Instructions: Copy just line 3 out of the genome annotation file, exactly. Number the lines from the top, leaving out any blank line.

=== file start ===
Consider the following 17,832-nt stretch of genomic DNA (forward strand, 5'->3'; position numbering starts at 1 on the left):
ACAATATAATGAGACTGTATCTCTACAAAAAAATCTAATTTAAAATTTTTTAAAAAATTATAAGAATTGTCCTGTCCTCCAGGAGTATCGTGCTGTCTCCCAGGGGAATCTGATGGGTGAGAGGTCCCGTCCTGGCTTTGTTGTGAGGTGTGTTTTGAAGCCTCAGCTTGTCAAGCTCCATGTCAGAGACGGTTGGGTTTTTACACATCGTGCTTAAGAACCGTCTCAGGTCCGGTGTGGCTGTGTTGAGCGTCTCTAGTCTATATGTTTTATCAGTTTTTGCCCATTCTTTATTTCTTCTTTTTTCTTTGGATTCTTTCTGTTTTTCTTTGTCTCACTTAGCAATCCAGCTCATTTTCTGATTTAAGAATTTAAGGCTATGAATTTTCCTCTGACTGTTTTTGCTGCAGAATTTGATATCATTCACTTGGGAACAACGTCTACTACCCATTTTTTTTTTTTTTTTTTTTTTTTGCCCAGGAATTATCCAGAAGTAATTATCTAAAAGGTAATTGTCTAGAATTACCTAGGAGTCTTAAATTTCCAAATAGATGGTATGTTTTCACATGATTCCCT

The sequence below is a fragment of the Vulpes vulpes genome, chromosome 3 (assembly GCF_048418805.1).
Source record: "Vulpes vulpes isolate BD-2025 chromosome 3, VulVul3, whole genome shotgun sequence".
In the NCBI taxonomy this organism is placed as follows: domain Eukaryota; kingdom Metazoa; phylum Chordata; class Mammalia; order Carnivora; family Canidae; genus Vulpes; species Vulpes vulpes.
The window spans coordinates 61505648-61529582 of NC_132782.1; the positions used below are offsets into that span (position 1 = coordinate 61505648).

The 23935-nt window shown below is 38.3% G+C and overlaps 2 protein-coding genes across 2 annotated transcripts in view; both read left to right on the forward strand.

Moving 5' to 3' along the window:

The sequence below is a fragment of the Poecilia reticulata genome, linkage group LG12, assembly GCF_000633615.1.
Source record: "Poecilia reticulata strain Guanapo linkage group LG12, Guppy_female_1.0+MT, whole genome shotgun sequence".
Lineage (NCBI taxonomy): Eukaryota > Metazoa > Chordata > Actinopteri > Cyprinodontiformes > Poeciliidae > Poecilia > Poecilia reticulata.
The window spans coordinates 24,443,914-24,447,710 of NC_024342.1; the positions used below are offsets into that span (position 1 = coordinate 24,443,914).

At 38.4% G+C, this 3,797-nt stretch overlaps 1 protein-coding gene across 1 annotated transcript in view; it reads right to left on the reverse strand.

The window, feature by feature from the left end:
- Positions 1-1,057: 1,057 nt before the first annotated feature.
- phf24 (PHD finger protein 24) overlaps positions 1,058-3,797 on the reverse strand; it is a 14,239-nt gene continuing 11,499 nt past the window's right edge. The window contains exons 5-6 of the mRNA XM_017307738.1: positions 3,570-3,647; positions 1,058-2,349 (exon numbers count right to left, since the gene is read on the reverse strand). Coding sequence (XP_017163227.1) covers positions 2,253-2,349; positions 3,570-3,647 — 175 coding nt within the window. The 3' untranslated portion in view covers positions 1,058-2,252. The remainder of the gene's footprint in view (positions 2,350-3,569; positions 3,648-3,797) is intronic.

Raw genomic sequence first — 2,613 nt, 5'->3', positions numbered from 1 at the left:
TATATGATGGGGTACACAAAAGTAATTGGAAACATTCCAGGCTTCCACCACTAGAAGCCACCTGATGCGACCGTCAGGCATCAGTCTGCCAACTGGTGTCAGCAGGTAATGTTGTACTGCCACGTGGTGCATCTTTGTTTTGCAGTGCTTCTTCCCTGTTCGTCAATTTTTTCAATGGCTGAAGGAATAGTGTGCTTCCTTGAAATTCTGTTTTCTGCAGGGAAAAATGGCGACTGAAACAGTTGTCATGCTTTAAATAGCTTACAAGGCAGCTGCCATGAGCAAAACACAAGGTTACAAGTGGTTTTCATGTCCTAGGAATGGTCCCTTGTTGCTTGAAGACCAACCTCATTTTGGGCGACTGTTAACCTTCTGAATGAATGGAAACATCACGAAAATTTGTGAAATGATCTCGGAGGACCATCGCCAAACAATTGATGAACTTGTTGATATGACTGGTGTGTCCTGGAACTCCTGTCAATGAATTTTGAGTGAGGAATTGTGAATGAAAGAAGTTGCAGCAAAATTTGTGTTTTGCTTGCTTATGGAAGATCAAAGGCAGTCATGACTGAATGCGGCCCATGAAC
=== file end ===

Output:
The sequence below is a fragment of the Vulpes vulpes genome, chromosome 3 (assembly GCF_048418805.1).